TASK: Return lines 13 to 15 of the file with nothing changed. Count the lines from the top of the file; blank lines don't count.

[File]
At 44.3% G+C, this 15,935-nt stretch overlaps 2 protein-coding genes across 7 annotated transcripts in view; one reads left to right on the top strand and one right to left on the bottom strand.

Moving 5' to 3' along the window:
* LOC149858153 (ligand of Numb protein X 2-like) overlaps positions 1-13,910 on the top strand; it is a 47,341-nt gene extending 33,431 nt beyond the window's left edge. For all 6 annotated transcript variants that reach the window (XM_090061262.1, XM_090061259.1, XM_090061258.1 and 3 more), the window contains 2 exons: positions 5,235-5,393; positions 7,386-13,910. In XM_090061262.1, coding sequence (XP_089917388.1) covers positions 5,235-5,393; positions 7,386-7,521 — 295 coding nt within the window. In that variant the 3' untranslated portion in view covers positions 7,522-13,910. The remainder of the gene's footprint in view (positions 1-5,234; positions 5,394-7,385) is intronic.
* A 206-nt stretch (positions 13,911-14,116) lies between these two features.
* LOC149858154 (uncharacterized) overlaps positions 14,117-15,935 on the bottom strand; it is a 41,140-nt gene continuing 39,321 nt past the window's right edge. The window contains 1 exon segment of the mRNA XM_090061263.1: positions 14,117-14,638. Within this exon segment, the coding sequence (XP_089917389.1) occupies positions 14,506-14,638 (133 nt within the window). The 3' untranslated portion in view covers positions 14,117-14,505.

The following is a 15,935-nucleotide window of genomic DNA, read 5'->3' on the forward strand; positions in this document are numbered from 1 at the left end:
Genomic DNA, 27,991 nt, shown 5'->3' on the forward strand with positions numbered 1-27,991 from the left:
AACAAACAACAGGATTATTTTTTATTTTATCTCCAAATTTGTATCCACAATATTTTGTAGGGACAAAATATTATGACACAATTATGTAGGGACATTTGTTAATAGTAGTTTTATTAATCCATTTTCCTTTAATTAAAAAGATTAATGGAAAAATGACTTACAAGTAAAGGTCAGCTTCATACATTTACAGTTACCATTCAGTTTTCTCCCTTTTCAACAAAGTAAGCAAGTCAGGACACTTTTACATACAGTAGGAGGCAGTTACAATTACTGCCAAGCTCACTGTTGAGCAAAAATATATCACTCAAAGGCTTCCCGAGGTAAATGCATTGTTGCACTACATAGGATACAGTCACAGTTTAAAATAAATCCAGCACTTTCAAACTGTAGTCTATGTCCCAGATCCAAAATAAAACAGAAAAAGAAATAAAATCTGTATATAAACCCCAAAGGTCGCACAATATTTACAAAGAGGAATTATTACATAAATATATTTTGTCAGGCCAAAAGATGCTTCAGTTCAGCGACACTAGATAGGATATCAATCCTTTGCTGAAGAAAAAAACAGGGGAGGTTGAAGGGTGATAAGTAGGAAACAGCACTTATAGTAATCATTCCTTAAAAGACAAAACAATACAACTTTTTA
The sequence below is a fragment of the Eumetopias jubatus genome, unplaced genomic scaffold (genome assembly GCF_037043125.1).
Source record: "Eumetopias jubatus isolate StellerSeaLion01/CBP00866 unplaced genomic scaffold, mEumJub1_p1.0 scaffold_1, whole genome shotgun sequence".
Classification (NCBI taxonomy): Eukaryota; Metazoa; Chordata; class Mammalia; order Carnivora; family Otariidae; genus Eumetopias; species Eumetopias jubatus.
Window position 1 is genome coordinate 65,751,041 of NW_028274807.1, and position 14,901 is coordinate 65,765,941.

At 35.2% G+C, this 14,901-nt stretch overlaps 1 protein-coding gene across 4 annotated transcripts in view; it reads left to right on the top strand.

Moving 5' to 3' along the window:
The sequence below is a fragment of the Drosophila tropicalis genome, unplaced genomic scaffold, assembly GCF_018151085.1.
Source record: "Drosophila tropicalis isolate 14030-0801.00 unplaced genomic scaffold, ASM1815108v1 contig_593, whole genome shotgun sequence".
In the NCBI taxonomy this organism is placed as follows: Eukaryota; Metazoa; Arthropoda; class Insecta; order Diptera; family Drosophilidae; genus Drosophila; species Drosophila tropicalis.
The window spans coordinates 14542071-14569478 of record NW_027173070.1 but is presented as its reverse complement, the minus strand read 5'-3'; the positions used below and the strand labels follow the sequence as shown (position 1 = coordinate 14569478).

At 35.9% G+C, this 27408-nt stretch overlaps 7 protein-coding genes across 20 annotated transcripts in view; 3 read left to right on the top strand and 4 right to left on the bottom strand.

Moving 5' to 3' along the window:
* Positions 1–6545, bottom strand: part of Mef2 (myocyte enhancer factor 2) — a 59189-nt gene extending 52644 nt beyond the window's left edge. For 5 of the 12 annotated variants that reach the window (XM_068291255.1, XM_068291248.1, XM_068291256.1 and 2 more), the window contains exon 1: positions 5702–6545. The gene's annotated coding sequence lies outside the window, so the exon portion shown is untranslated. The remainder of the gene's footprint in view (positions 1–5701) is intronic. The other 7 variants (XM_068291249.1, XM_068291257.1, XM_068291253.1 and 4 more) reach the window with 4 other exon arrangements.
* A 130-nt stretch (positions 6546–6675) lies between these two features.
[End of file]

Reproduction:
At 35.2% G+C, this 14,901-nt stretch overlaps 1 protein-coding gene across 4 annotated transcripts in view; it reads left to right on the top strand.

Moving 5' to 3' along the window:
The sequence below is a fragment of the Drosophila tropicalis genome, unplaced genomic scaffold, assembly GCF_018151085.1.